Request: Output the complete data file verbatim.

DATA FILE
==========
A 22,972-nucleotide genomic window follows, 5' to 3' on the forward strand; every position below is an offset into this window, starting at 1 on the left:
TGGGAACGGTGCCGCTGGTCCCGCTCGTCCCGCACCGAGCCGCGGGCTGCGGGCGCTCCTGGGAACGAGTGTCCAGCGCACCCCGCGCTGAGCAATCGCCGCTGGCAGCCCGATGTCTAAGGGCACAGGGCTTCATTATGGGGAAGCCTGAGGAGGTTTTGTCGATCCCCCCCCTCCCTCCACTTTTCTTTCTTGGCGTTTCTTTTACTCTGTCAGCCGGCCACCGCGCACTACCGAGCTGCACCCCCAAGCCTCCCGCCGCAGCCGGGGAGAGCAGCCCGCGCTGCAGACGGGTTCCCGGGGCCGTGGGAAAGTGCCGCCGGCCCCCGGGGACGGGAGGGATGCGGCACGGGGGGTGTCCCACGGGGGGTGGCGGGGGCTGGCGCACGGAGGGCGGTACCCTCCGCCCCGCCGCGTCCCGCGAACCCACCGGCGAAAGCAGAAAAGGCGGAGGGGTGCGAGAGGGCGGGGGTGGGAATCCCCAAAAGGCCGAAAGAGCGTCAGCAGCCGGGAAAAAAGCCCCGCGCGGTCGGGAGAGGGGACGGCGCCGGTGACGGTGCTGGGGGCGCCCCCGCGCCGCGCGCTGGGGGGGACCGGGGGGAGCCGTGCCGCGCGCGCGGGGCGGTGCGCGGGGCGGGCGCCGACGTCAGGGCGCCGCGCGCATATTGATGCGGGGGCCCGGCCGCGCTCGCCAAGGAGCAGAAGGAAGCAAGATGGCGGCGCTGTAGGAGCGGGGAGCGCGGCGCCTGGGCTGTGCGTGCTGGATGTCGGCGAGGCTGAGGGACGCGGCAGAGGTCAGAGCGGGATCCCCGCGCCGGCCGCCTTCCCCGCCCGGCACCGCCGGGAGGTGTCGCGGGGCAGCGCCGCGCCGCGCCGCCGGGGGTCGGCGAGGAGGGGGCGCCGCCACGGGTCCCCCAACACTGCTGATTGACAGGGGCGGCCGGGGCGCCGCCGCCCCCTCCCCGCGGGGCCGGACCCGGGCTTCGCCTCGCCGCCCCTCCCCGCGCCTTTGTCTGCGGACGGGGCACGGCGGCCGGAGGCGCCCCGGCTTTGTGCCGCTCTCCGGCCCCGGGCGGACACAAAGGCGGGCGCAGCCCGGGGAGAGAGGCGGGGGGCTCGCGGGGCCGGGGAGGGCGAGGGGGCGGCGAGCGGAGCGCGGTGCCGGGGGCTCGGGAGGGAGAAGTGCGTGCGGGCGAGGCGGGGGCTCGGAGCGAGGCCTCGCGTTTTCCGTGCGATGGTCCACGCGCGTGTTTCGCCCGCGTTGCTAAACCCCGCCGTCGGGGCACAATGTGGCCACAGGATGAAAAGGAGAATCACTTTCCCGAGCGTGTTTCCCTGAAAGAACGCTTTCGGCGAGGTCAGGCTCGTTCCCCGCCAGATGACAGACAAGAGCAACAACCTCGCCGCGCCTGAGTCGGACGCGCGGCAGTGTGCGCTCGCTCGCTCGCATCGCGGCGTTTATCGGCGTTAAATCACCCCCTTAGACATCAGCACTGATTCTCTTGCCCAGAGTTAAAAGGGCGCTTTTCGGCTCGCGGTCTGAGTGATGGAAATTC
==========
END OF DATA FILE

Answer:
A 22,972-nucleotide genomic window follows, 5' to 3' on the forward strand; every position below is an offset into this window, starting at 1 on the left:
TGGGAACGGTGCCGCTGGTCCCGCTCGTCCCGCACCGAGCCGCGGGCTGCGGGCGCTCCTGGGAACGAGTGTCCAGCGCACCCCGCGCTGAGCAATCGCCGCTGGCAGCCCGATGTCTAAGGGCACAGGGCTTCATTATGGGGAAGCCTGAGGAGGTTTTGTCGATCCCCCCCCTCCCTCCACTTTTCTTTCTTGGCGTTTCTTTTACTCTGTCAGCCGGCCACCGCGCACTACCGAGCTGCACCCCCAAGCCTCCCGCCGCAGCCGGGGAGAGCAGCCCGCGCTGCAGACGGGTTCCCGGGGCCGTGGGAAAGTGCCGCCGGCCCCCGGGGACGGGAGGGATGCGGCACGGGGGGTGTCCCACGGGGGGTGGCGGGGGCTGGCGCACGGAGGGCGGTACCCTCCGCCCCGCCGCGTCCCGCGAACCCACCGGCGAAAGCAGAAAAGGCGGAGGGGTGCGAGAGGGCGGGGGTGGGAATCCCCAAAAGGCCGAAAGAGCGTCAGCAGCCGGGAAAAAAGCCCCGCGCGGTCGGGAGAGGGGACGGCGCCGGTGACGGTGCTGGGGGCGCCCCCGCGCCGCGCGCTGGGGGGGACCGGGGGGAGCCGTGCCGCGCGCGCGGGGCGGTGCGCGGGGCGGGCGCCGACGTCAGGGCGCCGCGCGCATATTGATGCGGGGGCCCGGCCGCGCTCGCCAAGGAGCAGAAGGAAGCAAGATGGCGGCGCTGTAGGAGCGGGGAGCGCGGCGCCTGGGCTGTGCGTGCTGGATGTCGGCGAGGCTGAGGGACGCGGCAGAGGTCAGAGCGGGATCCCCGCGCCGGCCGCCTTCCCCGCCCGGCACCGCCGGGAGGTGTCGCGGGGCAGCGCCGCGCCGCGCCGCCGGGGGTCGGCGAGGAGGGGGCGCCGCCACGGGTCCCCCAACACTGCTGATTGACAGGGGCGGCCGGGGCGCCGCCGCCCCCTCCCCGCGGGGCCGGACCCGGGCTTCGCCTCGCCGCCCCTCCCCGCGCCTTTGTCTGCGGACGGGGCACGGCGGCCGGAGGCGCCCCGGCTTTGTGCCGCTCTCCGGCCCCGGGCGGACACAAAGGCGGGCGCAGCCCGGGGAGAGAGGCGGGGGGCTCGCGGGGCCGGGGAGGGCGAGGGGGCGGCGAGCGGAGCGCGGTGCCGGGGGCTCGGGAGGGAGAAGTGCGTGCGGGCGAGGCGGGGGCTCGGAGCGAGGCCTCGCGTTTTCCGTGCGATGGTCCACGCGCGTGTTTCGCCCGCGTTGCTAAACCCCGCCGTCGGGGCACAATGTGGCCACAGGATGAAAAGGAGAATCACTTTCCCGAGCGTGTTTCCCTGAAAGAACGCTTTCGGCGAGGTCAGGCTCGTTCCCCGCCAGATGACAGACAAGAGCAACAACCTCGCCGCGCCTGAGTCGGACGCGCGGCAGTGTGCGCTCGCTCGCTCGCATCGCGGCGTTTATCGGCGTTAAATCACCCCCTTAGACATCAGCACTGATTCTCTTGCCCAGAGTTAAAAGGGCGCTTTTCGGCTCGCGGTCTGAGTGATGGAAATTC